While I don’t anticipate making this a series, additional ideas have surfaced in my sometimes-chaotic brain. While it’s true that some of these things may not be “possible” for very good (or more likely not very good) reasons, it is also perhaps true that at least some haven’t been suggested or considered.
Additionally, some of the ideas seem small and inconsequential—why bother? What difference could these small things possibly make?
This is not a political post, but I want to use a recent political “story” to illustrate a point about small things. Congress recently passed tax reform that contained a significant tax cut. There were some politicians who claimed these were “crumbs” and railed against the tax reform generally. Other Americans were thrilled to get those “crumbs,” because it did have a positive impact on their lives. That’s why microloans can make a difference in the lives of individuals in developing countries (or even in developed ones). You see, it’s not money that is the root of all (or even most) evil. It is instead the lack of money that causes problems.
The tax cut, combined with significantly reduced unemployment, helps ease financial problems for people. And when people are working and able to support themselves and their families, a lot of other problems take care of themselves.
I share this because some of the ideas in this blog post may seem small, yet they have the potential to smooth out some of the rough edges of the “system.” They reduce the dependence on DHS, so that cases can move forward even if the worker is, shall we say, not particularly responsive.
Lawyers can sometimes work around DHS, although that increases their workload, by forcing them to do the things DHS should be doing as the social worker. But there are some things that only DHS can do. And that’s where things get monkeyed up.
For example, only DHS can request bus passes for clients. In a case I had, DHS did not do that in a timely fashion. That resulted in the parent missing a family therapy session, a doctor’s appointment (needed to submit with his social security disability claim), and curfew at the shelter where he was staying (which meant he was locked out for the bitterly cold night).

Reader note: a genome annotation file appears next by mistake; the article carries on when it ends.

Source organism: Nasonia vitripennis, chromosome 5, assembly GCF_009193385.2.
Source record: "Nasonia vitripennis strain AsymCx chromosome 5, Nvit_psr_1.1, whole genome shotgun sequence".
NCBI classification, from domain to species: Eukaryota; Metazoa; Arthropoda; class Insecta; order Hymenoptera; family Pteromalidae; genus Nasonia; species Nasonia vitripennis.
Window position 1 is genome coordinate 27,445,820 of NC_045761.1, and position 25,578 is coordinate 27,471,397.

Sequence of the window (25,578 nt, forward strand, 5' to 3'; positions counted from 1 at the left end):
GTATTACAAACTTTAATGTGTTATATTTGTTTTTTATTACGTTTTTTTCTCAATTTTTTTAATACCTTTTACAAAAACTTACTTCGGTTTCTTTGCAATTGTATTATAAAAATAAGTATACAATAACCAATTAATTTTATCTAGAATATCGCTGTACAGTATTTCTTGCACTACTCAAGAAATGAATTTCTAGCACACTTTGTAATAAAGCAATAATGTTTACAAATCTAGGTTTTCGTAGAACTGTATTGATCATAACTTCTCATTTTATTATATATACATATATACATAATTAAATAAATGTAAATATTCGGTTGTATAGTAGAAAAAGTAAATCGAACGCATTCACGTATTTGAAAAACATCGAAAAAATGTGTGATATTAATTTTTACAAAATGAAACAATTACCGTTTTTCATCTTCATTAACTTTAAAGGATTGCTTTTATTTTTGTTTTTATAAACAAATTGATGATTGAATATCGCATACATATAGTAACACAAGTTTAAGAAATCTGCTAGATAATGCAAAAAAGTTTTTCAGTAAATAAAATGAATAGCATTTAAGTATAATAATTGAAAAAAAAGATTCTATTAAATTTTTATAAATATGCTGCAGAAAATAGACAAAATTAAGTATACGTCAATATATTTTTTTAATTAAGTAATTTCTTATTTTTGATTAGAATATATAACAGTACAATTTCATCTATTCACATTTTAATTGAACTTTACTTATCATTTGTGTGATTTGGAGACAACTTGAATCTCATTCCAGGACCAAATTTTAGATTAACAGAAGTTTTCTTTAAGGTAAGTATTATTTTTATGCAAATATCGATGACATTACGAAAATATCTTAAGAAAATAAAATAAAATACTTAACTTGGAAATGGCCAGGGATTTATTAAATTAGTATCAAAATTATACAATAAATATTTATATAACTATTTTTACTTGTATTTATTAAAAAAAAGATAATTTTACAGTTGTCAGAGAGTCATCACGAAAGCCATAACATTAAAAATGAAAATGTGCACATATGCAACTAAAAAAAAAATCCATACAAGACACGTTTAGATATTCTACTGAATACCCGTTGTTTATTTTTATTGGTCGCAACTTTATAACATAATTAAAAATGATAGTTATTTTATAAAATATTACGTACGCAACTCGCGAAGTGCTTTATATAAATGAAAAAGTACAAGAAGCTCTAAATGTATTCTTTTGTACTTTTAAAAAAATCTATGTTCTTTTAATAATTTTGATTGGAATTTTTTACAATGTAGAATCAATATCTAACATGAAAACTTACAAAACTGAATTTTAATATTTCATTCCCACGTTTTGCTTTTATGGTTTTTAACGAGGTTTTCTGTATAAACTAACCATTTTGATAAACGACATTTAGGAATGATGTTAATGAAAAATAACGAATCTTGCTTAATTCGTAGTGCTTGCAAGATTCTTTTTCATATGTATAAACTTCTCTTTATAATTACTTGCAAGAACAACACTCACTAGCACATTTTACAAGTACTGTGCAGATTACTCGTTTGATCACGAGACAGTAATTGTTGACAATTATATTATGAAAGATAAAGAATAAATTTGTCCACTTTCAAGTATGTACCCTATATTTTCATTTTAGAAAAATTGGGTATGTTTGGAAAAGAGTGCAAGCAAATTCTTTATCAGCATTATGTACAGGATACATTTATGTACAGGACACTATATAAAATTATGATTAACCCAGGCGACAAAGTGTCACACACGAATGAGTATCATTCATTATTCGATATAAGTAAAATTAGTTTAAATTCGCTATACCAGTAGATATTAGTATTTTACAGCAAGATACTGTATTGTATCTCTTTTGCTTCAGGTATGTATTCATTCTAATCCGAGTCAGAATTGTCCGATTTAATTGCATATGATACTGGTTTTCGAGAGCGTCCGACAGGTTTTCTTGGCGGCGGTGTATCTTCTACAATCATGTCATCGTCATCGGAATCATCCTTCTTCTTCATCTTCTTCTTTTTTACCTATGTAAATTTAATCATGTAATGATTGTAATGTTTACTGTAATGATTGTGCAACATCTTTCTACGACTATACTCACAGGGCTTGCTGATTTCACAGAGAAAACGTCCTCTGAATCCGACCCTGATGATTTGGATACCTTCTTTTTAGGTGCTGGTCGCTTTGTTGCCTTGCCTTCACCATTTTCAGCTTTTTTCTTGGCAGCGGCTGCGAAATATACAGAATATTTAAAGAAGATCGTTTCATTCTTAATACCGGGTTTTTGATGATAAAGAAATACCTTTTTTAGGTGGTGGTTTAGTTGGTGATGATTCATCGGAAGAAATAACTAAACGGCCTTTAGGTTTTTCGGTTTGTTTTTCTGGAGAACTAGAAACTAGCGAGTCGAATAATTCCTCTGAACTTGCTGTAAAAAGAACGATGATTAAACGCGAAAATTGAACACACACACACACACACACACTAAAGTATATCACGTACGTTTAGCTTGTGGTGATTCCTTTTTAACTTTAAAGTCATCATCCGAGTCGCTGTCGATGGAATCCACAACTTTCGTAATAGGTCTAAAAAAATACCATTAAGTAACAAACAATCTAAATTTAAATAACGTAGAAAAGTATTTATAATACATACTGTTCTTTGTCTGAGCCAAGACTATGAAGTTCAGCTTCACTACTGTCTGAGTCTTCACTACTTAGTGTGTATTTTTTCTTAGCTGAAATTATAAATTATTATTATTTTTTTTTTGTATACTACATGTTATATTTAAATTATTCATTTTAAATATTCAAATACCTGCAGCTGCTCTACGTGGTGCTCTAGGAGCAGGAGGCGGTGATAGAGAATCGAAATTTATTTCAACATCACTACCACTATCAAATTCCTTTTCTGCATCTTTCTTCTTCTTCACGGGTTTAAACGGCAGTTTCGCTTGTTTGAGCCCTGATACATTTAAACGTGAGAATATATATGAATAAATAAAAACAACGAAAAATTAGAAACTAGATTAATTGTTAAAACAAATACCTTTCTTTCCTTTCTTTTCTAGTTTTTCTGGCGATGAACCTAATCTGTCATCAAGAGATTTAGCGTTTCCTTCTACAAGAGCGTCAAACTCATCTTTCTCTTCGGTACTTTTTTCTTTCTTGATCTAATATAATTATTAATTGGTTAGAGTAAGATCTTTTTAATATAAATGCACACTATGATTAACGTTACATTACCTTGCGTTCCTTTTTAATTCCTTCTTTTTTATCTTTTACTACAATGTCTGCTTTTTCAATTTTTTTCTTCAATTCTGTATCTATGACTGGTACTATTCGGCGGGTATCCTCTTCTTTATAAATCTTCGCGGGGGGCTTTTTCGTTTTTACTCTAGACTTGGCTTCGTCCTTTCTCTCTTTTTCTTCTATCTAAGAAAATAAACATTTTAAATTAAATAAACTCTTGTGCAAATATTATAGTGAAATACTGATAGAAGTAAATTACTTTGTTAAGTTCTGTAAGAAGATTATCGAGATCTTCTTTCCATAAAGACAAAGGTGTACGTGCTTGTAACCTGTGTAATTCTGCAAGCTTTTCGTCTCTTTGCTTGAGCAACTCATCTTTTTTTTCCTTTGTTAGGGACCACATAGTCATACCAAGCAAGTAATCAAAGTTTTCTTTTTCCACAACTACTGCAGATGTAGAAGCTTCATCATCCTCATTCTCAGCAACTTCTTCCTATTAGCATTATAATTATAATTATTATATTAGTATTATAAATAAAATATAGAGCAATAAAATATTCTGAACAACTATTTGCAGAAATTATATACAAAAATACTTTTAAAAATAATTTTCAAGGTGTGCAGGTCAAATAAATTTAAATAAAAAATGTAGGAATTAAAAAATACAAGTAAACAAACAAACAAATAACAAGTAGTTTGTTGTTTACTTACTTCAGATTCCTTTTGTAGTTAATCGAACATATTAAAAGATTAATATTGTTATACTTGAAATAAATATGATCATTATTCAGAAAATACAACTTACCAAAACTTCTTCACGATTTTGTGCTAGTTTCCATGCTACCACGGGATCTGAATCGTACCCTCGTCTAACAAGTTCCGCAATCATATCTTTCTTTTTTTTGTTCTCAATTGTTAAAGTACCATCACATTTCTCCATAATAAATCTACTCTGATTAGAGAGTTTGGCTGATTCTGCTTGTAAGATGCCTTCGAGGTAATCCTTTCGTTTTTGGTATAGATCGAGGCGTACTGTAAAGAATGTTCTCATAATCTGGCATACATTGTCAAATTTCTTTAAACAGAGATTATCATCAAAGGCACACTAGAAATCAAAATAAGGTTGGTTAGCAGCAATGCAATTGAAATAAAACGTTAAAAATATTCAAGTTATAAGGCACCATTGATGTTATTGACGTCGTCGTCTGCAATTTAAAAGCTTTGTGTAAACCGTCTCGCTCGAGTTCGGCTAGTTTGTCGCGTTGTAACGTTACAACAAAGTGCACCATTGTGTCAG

What if, instead, the attorney could also request the bus pas? You could still have safeguards in place to make sure the money is spent appropriately, but this would prevent the kind of cascading problem that lack of transportation can sometimes create. And if multiple people requested the pass, it would still only produce one pass that could be picked up by the client at any bus station.
Another thing that only DHS can request is a family team meeting (“FTM”). Attorneys can, of course, request one from the DHS worker, but then the worker has to make the “referral” to the agency responsible for facilitating the meetings. And then the facilitator has to try to coordinate with everyone via email to set it up.
What if, instead, a request could be made online and could include the entire team? The FTM facilitator could provide a calendar of available dates that people could mark availability (and that would turn “green” on the dates where everyone was available, red for those who are not available, and yellow for those who have not responded) so the facilitator could see at a glance which date/time would work best. Part of the difficulty in scheduling these is that in the interim between when someone responds and the meeting is actually scheduled, other things come up in people’s calendars.
And maybe that technology would alert the facilitator if this particular case has already had a FTM in a particular quarter, so that a request could be sent to the supervisor for permission for another. Perhaps, in order to prevent that from becoming a problem, there could be a reminder sent to the supervisor in five days if s/he hasn’t responded; two days later the request is deemed approved if no response.
Finally, DHS often provides “resources” to parents/families. Unfortunately, what that sometimes means is, for example, if DHS is supposed to “help” them find housing assistance, they might simply provide a list of agencies for the parent to call. What if there was a list of these resources that could be housed in one easy place, with equally easy access? And what if that list became part of a checklist? DHS, attorneys, or other professionals could “check” the lists they need, click “submit,” and the software would print out only the requested lists to be given to their clients (or emailed to them, if the client has access to email)?
Finally, when talking about things the clients haven’t done, I hear, “we need them to be able to do that on their own.” And my response is often, “Yes. But not today.” In other words, at the beginning of a case, a parent is so traumatized and so overwhelmed that s/he cannot hear, process, understand, and do everything they are being asked to do.
What if instead, we implemented an educational philosophy: I do, then we do, then you do? In other words, in the beginning there may be some things that we do for our clients; then we do things with our clients, and then we transition to where they are doing things on their own. We may spend most of the time in that middle category of “we do” together, whether that means actually spending time with them helping them fill out forms, research resources, etc., or instead acting as a resource and sounding board for them as they work through decisions and choices.
What if our “what if” questions motivated us to actually solve problems, rather than idly lament all the problems in the system?